And the problem with having private organizations doing it is that there is no public recourse other than government regulations, which just brings in the government (and implies that private organizations, left to their own devices, aren’t going to work for the public good), or to “vote with your dollar”, which means that those with the highest amount of spending power have the most votes. It’s even worse when there is no alternative, and it’s not like the average guy has the capital needed to start a competing company (though, I’m loving the idea of some female MRAs using government grants provided for women to start businesses, and using that to found male-friendly companies…).

    Companies are driven by profit, making more money for the shareholders, not benefiting the public, not a code of ethics, and not a desire to support human rights. If misandry is profitable, then it’ll continue.

    Whether services like these are provided by the government or by private individuals, there needs to be an accountability to the people.

  • napocapo69

    still an open issue

  • Murray Pearson

    It was BRILLIANT getting The Register on the case. They are principled journalists and dedicated shit-disturbers; they are sufficiently dedicated that Apple will not speak to them under ANY circumstances (heh heh heh). Bravo MRALondon for getting the best tech site on Earth onto our story!

  • JGteMolder

    The thing is; it doesn’t even make sense if the banned sites were actual hate sites; letting go on in the dark makes what they do and say easy. You want to deal with hateful assholes you don’t stuff them under the bed in the hope other people don’t see it (and when they do, you don’t know, and you can’t provide insulating information) you shine a big bright light on them, and go, “Hey guys, look at what these hateful assholes are saying? It’d be funny and cute if it wasn’t so disgusting!”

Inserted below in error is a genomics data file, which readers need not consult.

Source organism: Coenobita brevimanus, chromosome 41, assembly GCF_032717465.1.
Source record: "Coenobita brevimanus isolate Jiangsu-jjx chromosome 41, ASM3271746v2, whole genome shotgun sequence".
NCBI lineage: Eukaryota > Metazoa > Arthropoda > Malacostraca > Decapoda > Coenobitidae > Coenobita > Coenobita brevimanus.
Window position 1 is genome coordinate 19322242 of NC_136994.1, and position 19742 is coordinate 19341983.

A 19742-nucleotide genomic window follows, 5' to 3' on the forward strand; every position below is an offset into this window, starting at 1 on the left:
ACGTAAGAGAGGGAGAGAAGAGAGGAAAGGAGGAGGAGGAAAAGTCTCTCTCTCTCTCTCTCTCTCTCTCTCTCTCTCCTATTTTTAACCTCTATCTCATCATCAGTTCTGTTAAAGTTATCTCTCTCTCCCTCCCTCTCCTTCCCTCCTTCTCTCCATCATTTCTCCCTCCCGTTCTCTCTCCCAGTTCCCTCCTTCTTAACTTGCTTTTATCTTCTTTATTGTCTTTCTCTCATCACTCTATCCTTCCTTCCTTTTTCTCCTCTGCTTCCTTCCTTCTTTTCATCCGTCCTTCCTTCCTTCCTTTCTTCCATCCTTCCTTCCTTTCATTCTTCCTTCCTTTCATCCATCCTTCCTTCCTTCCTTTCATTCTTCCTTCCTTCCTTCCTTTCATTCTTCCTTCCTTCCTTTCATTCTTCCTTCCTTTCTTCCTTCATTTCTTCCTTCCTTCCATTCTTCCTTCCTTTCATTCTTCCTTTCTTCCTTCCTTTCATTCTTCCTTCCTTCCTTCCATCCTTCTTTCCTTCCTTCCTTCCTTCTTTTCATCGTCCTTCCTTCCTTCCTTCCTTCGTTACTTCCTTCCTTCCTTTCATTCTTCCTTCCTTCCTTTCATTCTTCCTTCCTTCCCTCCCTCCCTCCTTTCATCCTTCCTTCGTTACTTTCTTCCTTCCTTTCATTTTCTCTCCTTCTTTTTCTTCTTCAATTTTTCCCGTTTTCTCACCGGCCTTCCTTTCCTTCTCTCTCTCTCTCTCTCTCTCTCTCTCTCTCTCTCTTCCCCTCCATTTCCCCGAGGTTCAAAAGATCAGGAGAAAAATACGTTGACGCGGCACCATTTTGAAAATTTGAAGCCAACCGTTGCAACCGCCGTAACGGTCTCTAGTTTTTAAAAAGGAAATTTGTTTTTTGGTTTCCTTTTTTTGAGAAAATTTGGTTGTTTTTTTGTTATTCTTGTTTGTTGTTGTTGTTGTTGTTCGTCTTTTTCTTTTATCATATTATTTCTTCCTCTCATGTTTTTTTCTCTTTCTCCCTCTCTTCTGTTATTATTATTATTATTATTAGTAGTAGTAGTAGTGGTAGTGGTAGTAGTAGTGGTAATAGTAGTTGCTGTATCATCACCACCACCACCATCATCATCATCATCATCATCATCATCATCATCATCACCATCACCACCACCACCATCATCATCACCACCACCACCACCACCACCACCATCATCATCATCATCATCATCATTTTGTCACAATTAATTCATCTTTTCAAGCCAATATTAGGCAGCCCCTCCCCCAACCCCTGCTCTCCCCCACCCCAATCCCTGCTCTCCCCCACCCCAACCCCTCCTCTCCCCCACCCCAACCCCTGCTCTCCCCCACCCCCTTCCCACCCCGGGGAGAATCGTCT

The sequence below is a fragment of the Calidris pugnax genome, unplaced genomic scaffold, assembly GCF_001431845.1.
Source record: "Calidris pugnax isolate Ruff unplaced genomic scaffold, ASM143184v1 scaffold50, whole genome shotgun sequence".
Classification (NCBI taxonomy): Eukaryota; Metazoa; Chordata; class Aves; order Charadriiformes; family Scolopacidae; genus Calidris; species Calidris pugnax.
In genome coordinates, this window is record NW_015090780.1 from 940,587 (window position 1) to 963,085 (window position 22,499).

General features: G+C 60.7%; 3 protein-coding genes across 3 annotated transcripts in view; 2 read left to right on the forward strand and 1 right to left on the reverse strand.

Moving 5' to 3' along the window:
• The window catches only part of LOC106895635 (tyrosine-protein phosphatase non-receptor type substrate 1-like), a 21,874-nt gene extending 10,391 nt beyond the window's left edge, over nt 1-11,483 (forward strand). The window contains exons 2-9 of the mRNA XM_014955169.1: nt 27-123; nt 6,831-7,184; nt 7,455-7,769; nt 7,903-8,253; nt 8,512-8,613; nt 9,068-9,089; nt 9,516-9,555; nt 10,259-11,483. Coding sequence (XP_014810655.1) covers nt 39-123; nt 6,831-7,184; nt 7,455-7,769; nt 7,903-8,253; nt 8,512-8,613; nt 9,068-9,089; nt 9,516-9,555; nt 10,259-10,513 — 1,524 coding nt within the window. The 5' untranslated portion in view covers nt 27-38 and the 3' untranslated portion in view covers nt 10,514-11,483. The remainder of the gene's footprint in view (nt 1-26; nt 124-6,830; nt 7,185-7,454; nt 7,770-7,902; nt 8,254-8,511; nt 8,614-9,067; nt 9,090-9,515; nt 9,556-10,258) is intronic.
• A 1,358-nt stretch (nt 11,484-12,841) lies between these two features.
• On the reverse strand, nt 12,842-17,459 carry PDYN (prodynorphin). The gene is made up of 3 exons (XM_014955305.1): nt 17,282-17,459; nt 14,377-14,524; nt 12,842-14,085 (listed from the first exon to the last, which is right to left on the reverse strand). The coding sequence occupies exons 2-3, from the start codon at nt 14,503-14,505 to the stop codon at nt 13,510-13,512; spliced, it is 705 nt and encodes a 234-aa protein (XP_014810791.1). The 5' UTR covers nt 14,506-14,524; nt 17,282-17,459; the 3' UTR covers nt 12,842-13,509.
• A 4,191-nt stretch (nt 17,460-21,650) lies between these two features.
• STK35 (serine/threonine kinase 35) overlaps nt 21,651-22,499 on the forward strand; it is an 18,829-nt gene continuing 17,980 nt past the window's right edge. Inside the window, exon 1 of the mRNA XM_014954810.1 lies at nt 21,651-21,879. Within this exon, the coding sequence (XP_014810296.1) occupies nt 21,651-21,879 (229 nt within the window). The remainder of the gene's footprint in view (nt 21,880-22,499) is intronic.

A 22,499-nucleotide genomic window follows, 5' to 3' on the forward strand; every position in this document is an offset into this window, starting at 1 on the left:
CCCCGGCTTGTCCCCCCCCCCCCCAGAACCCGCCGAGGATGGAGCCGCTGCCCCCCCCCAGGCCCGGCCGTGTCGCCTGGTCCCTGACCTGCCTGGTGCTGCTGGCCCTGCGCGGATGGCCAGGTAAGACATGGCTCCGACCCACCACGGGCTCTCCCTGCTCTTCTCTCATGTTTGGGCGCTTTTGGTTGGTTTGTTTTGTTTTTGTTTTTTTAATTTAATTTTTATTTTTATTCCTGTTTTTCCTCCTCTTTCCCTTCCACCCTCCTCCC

• FacelessFather

    Let em block us.

    Free publicity.

    Guess what….you can’t avoid us anymore. We’ll be in your in your homes, on your TVs and monitors and in your head and in your face FYSU.


  • Robert St. Estephe

    Leyden wrote: “The men’s rights movement, of which A Voice for Men is a part, is a reaction against social changes brought about by feminism.”

    Since when is defending the Bill of Rights (free speech, due process, etc.) a reaction against social changes. Since when are unconstitutional laws and regulations some vague things called “social changes” rather than governmental actions open to debate in terms of constitutionality?

    How are questions about the elimination of due process, rights against unreasonable searches and seizures, forced drugging of children, and equal protection specialized matters relating to “feminism,” rather than matters of universal liberty in the general sense?

    • feeriker

      How are questions about the elimination of due process, rights against unreasonable searches and seizures, forced drugging of children, and equal protection specialized matters relating to “feminism,” rather than matters of universal liberty in the general sense?

      They’re not. Good points, Robert. I also bring these up whenever I’m in an adversarial discussion with someone who tries to narrow the focus of these issues to a “male-vs-female” context.